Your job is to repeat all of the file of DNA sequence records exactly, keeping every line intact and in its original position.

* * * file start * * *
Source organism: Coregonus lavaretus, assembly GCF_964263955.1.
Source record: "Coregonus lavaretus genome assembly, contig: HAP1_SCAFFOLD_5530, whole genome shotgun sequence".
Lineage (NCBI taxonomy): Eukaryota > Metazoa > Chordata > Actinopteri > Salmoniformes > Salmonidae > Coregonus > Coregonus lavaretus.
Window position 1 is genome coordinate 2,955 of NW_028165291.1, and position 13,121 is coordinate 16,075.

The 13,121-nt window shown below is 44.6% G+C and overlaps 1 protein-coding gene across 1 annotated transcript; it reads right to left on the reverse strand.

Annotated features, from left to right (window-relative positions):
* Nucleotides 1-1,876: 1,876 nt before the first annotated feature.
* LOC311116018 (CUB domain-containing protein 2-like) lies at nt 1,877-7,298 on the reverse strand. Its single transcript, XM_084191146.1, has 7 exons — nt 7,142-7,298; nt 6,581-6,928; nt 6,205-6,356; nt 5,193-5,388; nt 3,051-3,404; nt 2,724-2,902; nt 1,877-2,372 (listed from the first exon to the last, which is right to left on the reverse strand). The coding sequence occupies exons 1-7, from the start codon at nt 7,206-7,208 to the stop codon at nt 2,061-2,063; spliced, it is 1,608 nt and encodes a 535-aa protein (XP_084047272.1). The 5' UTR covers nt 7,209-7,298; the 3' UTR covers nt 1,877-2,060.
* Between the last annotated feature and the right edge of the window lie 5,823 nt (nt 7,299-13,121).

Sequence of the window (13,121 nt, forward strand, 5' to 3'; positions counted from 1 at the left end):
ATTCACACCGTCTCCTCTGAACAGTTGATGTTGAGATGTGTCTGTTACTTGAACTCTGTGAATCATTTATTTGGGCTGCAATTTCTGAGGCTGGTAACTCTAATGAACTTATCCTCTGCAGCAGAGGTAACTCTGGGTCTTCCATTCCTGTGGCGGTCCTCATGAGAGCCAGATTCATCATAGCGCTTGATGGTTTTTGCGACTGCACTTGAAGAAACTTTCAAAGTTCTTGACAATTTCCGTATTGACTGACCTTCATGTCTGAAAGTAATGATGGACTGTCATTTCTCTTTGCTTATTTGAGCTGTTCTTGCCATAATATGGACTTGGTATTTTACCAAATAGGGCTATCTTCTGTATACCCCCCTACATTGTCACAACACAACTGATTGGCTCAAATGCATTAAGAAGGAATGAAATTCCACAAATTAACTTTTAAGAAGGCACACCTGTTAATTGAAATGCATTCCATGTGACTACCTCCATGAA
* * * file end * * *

Source organism: Coregonus lavaretus, assembly GCF_964263955.1.
Source record: "Coregonus lavaretus genome assembly, contig: HAP1_SCAFFOLD_5530, whole genome shotgun sequence".
Lineage (NCBI taxonomy): Eukaryota > Metazoa > Chordata > Actinopteri > Salmoniformes > Salmonidae > Coregonus > Coregonus lavaretus.
Window position 1 is genome coordinate 2,955 of NW_028165291.1, and position 13,121 is coordinate 16,075.

The 13,121-nt window shown below is 44.6% G+C and overlaps 1 protein-coding gene across 1 annotated transcript; it reads right to left on the reverse strand.

Annotated features, from left to right (window-relative positions):
* Nucleotides 1-1,876: 1,876 nt before the first annotated feature.
* LOC311116018 (CUB domain-containing protein 2-like) lies at nt 1,877-7,298 on the reverse strand. Its single transcript, XM_084191146.1, has 7 exons — nt 7,142-7,298; nt 6,581-6,928; nt 6,205-6,356; nt 5,193-5,388; nt 3,051-3,404; nt 2,724-2,902; nt 1,877-2,372 (listed from the first exon to the last, which is right to left on the reverse strand). The coding sequence occupies exons 1-7, from the start codon at nt 7,206-7,208 to the stop codon at nt 2,061-2,063; spliced, it is 1,608 nt and encodes a 535-aa protein (XP_084047272.1). The 5' UTR covers nt 7,209-7,298; the 3' UTR covers nt 1,877-2,060.
* Between the last annotated feature and the right edge of the window lie 5,823 nt (nt 7,299-13,121).

Sequence of the window (13,121 nt, forward strand, 5' to 3'; positions counted from 1 at the left end):
ATTCACACCGTCTCCTCTGAACAGTTGATGTTGAGATGTGTCTGTTACTTGAACTCTGTGAATCATTTATTTGGGCTGCAATTTCTGAGGCTGGTAACTCTAATGAACTTATCCTCTGCAGCAGAGGTAACTCTGGGTCTTCCATTCCTGTGGCGGTCCTCATGAGAGCCAGATTCATCATAGCGCTTGATGGTTTTTGCGACTGCACTTGAAGAAACTTTCAAAGTTCTTGACAATTTCCGTATTGACTGACCTTCATGTCTGAAAGTAATGATGGACTGTCATTTCTCTTTGCTTATTTGAGCTGTTCTTGCCATAATATGGACTTGGTATTTTACCAAATAGGGCTATCTTCTGTATACCCCCCTACATTGTCACAACACAACTGATTGGCTCAAATGCATTAAGAAGGAATGAAATTCCACAAATTAACTTTTAAGAAGGCACACCTGTTAATTGAAATGCATTCCATGTGACTACCTCCATGAA